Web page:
By Dan Cava
September 13, 2018
In the original Predator, actor Shane Black has a small but, in retrospect, prophetic role. Arnold Schwarzenegger is the star of the 1987 action/horror classic (the human star, at least) but in his limited screen time as the soldier “Hawkins,” Black spouts a few profane wisecracks, wields a gun, and gets messily eviscerated by an invisible interstellar invader. Shane Black’s main job in Hollywood has been writing and directing unusually witty action movies (Kiss Kiss Bang Bang and The Nice Guys); and now that he’s the director of his own Predator movie, he’s basically taken the characteristics of Hawkins and infused them into a feature-length film. 2018’s The Predator is funny, bloody, juvenile, and more than a little messy.
This is not a reboot, but a sequel in the mode of other previous Predator movies where the monster, not the surrounding cast, is the mainstay. Thirty years after the isolated events of the first film, another brutal space barbarian crash lands on Earth near yet another set of military personnel. A savage scuffle ensues, and sole survivor Quinn McKenna (Boyd Holbrook, Narcos) manages to incapacitate the Predator. The alien is brought back for observation under the auspices of Project Stargazer, a secret government outfit headed up by a dastardly d-bag named Traeger (Sterling K. Brown, The People vs OJ Simpson). A scientist named Casey Beckett (Olivia Munn, X-men: Apocalypse) gets involved, as does Quinn’s estranged wife and kid, and a ragtag but noble bunch of imprisoned ex-soldiers as not just one but two Predators start terrorizing.
The Predator is a blast, but it’s handling of an arguably overstuffed story is the movie’s most glaring drawback. In the best way, there wasn’t a whole lot to keep track of in the 1987 original. There was a jungle, there was an alien, and there were a number of humans who were still alive or not. The simplicity is part of the movie’s goofy, masculine, stoic charm. Black’s new installment successfully updates the goofiness (it’s easily the funniest of the franchise) and at least tries to update the masculinity. But The Predator could use a little more of that old school Predator elegance. There is a simplicity somewhere at the core of The Predator, but it’s burdened at times by a clutter of dangling details and mishandled story connections.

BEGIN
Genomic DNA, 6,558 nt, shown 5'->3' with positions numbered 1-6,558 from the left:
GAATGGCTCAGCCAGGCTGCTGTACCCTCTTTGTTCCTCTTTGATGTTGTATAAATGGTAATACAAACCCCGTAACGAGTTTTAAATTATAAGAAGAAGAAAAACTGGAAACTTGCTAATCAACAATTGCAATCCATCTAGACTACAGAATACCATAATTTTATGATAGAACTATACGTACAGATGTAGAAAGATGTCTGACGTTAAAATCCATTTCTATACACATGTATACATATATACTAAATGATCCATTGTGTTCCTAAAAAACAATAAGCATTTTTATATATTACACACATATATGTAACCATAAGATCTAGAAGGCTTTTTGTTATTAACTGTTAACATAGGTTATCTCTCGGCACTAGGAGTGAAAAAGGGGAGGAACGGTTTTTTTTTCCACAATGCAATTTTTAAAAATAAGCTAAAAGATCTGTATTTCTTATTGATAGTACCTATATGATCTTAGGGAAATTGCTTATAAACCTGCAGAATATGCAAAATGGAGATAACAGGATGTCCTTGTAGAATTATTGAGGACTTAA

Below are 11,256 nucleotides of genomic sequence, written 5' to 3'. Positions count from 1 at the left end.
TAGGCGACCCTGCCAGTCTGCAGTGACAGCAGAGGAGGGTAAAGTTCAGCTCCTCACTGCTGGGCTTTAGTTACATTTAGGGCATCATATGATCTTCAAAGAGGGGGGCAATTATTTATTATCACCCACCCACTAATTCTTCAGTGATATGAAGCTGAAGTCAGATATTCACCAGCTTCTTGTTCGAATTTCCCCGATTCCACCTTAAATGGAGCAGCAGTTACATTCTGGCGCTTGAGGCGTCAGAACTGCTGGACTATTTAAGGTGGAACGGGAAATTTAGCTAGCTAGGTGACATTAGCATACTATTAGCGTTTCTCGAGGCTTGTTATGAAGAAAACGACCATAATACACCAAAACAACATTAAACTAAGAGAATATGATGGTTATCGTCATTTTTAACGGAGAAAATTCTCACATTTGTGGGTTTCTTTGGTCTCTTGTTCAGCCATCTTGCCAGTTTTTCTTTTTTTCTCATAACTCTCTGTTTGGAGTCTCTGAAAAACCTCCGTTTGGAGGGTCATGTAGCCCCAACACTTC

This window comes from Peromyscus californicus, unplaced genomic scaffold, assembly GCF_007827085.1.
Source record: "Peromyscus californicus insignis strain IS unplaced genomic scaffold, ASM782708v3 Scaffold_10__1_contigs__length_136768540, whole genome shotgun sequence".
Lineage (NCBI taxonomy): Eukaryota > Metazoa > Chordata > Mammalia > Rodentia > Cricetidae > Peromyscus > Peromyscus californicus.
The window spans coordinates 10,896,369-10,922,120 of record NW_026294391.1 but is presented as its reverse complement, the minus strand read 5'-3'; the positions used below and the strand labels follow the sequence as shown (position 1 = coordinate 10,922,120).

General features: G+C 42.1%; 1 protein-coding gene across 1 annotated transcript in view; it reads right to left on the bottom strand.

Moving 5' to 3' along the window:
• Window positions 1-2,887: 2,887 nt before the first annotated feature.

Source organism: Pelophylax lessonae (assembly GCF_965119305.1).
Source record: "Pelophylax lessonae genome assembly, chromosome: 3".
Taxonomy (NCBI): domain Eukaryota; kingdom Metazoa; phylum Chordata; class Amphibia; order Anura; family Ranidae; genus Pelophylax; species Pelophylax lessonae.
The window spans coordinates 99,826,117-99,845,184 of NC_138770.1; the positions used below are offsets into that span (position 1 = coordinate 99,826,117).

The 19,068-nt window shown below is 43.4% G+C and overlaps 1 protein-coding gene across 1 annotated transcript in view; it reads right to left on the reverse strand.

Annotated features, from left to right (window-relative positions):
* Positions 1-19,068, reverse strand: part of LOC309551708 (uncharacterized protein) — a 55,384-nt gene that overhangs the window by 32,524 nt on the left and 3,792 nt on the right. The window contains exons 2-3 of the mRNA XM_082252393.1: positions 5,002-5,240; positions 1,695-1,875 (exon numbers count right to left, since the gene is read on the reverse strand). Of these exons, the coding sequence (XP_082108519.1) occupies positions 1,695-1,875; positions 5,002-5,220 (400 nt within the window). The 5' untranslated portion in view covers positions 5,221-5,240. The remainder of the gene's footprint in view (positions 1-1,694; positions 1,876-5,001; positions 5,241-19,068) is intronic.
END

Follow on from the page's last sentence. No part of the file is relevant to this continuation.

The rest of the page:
This is a surprise, given the filmmaker at work here. Of all the things Shane Black’s work is criticized for, laziness is usually not on the list. Kiss Kiss Bang Bang and The Nice Guys, both of which he wrote and directed, wield elaborate storylines with little effort. Iron Man 3 is the most complicated of the Marvel solo movies. It’s also the best (Don’t @ me). Making dense plots work better than they should is kind of Black’s thing.
It’s not the complexity here that’s the issue. It’s the lack of cohesion. The most frustrating part of putting together a 1000-piece puzzle is realizing that a handful are missing. I left the theater feeling like those missing pieces are somewhere on the editing floor. A scene near the end contains one of the hastiest transitions I’ve ever seen in a movie, like the camera battery died in the middle of a shot. The comings and goings of various characters was a source of head-scratching conversation for many of us after the movie. “Did that one guy die?” “How did she get there?” Reports of reshoots surfaced earlier this year; and we know for sure that at least one scene was deleted at the last minute because it contained a questionable casting choice. Did that scene also happen to contain a plot point?
Black has not made another action/horror/suspense movie; he’s made an action movie. The violence is constant, concussive, and excessive, as it should be. Long, loud action sequences span most of the movie, each featuring a testerone-y mini-climax where the bloody debris of bad dudes and space demons euphorically fly through the air. The gore is bountiful, a sick but genuine genre attraction. Black’s R-rated dialogue (written with co-writer Fred Dekker) is crassly clever, adding a lightness often missing from this stern and self-serious franchise.
The Predator is aided by a fantastic bit of casting. Boyd Holbrook as Quinn is the steady presence at the center, a tough guy with a twinkle whose contained charisma never outshines the rest of the crew. Olivia Munn combines the fierce intellect she showed in The Newsroom with physical prowess, the furthest thing from a damsel in distress. Sterling K. Brown’s irresistible charm is subversively effective in reinforcing his character’s villainy. And with character names like “Coyle,” “Nebraska,” and “Baxley,” the convicts that come to Quinn’s aid are as good a rogue’s gallery as any, including comic genius Keegan Michael Key, Moonlight’s Trevante Rhodes, and Thomas Jane from Hung.
Of course, there are some nice nods to the rest of the franchise. Like its thirty-plus year old grandfather, the movie starts in space and ends in the jungle. Familiar Predator iconography is trotted out, utilized, and occasionally even explained. Heat vision is as heat vision does, so there’s no lack of that. Original composer Alan Silvestri’s staccato, minor-key theme music is sprinkled liberally throughout the movie. There were Predator “dogs” in 2010’s Predators, and there are new and different Predator dogs here. And rest assured, someone says “get to the chopper.”
It should be enough to please fans, but modern fandom is thorny as hell, so who knows. When it’s not tripping over its own slippery storytelling, The Predator bears enough of the Shane Black stamp to make it a fresh, if flawed, addition to the franchise.
Star Rating: 3 out of 5